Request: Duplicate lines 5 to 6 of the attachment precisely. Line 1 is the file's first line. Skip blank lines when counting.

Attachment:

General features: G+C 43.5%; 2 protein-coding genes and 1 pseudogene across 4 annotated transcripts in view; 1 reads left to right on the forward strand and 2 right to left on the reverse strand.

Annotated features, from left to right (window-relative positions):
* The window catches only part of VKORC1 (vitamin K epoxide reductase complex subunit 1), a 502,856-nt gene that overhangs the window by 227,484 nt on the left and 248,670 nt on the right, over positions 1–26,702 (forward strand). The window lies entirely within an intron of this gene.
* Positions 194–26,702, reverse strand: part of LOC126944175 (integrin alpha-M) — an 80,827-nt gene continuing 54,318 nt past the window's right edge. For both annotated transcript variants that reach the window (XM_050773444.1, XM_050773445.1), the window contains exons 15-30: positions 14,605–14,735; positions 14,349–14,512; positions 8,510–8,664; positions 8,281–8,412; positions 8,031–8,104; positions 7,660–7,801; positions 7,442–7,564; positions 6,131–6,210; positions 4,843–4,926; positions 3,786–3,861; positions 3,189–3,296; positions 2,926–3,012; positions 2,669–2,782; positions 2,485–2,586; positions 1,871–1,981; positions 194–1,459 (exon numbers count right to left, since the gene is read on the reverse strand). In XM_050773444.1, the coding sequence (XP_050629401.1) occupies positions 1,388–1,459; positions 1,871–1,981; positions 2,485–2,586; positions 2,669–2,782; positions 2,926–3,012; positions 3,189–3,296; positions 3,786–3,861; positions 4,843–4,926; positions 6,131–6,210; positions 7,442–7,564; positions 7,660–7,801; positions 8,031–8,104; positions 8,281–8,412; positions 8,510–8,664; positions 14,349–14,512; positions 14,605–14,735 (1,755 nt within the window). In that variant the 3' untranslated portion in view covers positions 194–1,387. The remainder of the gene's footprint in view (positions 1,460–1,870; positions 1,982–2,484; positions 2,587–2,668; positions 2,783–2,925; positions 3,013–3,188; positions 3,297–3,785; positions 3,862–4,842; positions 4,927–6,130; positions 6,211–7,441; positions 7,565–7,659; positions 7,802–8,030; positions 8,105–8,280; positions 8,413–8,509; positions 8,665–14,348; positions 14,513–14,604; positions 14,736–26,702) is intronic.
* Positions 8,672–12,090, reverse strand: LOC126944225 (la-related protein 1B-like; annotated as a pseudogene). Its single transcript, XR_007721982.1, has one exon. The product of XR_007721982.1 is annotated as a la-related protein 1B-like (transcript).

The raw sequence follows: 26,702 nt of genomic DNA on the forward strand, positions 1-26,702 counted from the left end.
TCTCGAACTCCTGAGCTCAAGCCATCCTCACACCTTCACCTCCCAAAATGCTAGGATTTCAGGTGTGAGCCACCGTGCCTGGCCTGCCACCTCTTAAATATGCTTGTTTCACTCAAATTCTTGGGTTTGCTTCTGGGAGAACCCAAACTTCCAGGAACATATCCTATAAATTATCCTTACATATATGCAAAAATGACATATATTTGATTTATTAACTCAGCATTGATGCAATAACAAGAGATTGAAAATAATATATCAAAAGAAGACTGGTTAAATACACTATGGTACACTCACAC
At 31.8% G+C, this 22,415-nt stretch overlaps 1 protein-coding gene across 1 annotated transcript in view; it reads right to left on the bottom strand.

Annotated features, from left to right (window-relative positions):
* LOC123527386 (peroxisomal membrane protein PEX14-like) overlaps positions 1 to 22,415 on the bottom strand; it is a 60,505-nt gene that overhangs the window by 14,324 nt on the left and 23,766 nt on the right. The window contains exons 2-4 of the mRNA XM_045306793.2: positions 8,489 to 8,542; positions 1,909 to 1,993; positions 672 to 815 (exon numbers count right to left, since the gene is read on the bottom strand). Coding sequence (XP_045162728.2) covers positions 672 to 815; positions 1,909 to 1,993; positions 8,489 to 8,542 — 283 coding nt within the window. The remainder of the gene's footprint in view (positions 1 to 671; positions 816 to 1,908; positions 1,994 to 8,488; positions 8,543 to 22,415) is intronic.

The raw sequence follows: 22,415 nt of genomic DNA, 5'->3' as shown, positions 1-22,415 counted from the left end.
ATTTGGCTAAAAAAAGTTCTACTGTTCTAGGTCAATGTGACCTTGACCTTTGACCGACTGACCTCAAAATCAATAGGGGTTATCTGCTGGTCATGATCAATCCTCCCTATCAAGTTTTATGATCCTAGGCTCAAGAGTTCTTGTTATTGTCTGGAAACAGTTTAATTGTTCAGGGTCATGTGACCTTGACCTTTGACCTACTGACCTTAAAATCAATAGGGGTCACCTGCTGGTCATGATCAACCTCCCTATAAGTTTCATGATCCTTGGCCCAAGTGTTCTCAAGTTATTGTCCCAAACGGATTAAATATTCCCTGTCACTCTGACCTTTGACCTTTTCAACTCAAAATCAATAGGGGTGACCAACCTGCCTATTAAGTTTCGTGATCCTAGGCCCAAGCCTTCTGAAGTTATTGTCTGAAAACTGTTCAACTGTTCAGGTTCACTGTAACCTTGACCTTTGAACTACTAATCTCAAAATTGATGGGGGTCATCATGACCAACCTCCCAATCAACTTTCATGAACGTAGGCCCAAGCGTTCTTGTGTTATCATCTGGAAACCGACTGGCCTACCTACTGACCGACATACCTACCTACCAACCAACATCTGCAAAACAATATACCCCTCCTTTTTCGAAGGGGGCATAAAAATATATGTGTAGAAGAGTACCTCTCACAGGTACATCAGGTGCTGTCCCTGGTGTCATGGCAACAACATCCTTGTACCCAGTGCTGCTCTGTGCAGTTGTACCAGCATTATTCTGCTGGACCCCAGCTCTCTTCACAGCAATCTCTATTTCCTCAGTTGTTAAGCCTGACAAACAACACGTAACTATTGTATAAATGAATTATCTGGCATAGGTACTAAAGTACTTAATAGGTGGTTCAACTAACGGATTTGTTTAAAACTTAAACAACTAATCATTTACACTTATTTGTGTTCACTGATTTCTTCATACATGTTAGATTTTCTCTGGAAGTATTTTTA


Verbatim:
* Positions 8,672–12,090, reverse strand: LOC126944225 (la-related protein 1B-like; annotated as a pseudogene). Its single transcript, XR_007721982.1, has one exon. The product of XR_007721982.1 is annotated as a la-related protein 1B-like (transcript).

The raw sequence follows: 26,702 nt of genomic DNA on the forward strand, positions 1-26,702 counted from the left end.